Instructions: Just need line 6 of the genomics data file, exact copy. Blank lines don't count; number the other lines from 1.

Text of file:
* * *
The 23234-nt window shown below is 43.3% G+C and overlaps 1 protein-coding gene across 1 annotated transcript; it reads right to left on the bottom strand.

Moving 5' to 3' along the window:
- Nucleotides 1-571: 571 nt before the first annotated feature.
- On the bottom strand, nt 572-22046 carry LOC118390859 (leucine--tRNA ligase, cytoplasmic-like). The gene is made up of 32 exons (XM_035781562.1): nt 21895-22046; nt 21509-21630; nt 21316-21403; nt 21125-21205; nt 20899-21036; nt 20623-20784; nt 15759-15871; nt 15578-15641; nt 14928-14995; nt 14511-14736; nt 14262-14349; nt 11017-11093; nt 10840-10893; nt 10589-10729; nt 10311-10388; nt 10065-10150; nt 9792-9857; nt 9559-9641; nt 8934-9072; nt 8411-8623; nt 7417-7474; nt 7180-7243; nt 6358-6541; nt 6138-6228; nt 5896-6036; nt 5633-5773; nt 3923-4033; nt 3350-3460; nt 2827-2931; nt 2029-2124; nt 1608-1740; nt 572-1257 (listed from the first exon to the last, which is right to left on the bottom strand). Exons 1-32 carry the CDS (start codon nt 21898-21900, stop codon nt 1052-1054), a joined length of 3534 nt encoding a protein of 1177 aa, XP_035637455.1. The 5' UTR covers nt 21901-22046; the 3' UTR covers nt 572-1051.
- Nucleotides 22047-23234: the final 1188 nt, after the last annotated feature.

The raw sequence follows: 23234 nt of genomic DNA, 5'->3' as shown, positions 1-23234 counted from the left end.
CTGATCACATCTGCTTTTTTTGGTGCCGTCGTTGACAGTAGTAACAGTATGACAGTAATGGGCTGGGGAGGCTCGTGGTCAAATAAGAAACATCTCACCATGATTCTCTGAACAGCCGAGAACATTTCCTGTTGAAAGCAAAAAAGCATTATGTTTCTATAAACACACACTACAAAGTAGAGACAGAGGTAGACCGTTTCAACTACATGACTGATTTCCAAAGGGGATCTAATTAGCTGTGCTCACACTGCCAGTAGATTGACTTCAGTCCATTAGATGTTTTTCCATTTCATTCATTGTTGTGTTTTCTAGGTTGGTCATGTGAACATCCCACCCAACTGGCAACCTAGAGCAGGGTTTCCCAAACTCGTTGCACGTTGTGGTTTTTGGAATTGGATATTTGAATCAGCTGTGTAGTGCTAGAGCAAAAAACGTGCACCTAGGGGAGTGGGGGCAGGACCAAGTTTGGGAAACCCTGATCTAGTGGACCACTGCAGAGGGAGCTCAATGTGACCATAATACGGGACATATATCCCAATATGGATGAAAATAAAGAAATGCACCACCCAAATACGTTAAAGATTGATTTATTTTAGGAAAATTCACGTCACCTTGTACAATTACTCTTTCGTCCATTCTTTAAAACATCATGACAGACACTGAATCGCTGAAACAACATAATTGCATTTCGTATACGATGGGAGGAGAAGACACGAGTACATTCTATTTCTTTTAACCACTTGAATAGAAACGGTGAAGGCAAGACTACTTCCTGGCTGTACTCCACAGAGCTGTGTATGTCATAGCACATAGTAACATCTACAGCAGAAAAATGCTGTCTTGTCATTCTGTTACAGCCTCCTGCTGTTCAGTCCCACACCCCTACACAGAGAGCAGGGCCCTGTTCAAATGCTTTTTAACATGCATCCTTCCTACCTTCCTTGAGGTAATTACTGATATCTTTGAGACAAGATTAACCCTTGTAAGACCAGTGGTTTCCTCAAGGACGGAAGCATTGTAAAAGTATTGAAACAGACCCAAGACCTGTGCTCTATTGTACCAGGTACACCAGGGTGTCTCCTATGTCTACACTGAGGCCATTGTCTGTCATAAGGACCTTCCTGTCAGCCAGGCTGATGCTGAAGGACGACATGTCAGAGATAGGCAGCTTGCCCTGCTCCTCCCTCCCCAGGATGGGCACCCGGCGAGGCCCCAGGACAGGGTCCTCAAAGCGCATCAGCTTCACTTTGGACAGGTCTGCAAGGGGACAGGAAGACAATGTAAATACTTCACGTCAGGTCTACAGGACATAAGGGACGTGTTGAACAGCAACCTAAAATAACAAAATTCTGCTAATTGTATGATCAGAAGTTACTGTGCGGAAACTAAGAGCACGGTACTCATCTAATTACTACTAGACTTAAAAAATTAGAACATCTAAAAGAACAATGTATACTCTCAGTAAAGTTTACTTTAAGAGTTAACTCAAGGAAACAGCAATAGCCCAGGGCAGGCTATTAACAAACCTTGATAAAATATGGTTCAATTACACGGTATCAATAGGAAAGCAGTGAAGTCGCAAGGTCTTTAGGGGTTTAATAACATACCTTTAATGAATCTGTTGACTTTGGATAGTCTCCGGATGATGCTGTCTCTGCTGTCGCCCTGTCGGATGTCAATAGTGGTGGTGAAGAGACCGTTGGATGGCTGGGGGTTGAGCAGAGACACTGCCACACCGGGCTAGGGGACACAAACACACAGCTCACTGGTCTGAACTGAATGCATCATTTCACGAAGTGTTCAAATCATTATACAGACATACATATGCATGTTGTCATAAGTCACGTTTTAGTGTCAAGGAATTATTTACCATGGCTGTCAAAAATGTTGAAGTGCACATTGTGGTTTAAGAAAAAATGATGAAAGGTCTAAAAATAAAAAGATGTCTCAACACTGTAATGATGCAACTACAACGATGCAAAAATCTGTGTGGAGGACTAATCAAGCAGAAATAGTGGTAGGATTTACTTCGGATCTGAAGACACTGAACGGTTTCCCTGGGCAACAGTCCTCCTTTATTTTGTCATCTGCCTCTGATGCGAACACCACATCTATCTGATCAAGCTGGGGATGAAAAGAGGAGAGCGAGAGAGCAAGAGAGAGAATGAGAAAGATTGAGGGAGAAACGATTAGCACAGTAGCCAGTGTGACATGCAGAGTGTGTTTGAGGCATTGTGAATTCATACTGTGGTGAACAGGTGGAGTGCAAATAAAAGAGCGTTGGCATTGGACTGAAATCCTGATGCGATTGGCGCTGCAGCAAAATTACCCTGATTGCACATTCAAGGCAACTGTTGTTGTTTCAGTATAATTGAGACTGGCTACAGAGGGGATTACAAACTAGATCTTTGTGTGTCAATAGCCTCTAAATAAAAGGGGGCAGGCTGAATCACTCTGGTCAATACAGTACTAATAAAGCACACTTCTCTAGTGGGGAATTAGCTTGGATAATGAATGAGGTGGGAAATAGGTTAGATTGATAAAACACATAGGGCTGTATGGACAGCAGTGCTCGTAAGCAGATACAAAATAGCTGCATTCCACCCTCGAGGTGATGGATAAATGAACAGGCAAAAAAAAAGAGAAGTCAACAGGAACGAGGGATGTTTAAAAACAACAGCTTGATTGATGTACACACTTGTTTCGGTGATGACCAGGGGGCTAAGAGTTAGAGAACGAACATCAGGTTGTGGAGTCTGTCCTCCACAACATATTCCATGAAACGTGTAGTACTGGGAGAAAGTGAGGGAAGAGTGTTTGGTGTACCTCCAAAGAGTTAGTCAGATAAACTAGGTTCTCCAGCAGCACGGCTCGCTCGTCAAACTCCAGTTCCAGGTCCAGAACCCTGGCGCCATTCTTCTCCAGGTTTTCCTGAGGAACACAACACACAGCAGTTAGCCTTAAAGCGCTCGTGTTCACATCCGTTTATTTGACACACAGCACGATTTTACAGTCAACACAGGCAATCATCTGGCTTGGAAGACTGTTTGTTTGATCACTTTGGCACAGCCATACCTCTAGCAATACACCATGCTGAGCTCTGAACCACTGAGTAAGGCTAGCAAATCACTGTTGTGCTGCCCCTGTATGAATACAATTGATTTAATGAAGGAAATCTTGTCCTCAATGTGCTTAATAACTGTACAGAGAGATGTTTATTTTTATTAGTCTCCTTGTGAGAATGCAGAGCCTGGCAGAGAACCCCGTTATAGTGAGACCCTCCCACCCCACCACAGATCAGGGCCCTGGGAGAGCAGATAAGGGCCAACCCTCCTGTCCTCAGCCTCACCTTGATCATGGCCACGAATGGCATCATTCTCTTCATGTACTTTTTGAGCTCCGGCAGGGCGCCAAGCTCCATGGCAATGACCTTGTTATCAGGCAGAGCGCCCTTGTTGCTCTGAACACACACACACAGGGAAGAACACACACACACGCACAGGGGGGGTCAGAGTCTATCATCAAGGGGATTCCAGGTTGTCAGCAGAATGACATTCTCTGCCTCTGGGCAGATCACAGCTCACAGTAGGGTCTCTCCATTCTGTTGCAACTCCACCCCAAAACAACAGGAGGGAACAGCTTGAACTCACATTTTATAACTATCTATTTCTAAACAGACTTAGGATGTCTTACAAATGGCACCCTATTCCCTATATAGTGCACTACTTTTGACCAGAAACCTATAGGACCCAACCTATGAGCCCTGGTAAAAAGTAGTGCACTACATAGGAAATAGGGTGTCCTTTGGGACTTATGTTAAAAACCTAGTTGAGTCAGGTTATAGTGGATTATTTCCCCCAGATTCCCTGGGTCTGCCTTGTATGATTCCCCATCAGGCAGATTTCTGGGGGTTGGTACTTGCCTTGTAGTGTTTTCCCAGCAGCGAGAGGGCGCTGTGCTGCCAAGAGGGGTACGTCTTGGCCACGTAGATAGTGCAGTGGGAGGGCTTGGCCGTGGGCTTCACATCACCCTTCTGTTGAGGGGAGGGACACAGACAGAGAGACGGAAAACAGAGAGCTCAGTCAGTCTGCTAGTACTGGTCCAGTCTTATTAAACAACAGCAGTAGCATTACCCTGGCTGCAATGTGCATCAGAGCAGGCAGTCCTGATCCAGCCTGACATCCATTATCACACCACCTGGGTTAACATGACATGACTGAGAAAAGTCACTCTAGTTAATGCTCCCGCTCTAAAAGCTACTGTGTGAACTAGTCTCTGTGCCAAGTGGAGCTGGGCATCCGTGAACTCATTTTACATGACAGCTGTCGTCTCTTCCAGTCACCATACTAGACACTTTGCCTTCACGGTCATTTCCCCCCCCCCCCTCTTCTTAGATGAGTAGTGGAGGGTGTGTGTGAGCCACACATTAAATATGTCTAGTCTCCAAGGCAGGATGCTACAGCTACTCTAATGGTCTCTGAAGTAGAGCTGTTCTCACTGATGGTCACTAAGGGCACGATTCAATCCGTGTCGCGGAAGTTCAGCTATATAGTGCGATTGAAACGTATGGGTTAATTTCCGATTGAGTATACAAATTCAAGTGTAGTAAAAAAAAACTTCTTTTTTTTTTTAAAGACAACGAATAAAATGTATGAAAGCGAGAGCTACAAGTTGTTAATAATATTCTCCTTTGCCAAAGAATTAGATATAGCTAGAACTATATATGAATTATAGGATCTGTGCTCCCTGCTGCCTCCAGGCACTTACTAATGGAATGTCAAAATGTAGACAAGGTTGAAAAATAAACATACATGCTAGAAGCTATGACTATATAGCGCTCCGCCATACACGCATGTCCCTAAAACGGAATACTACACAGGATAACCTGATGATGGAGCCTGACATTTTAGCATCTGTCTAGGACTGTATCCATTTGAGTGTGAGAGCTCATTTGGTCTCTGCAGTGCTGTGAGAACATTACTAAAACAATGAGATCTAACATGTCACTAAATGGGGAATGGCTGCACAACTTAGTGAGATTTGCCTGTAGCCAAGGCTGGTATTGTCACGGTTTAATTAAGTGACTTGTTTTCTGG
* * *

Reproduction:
The raw sequence follows: 23234 nt of genomic DNA, 5'->3' as shown, positions 1-23234 counted from the left end.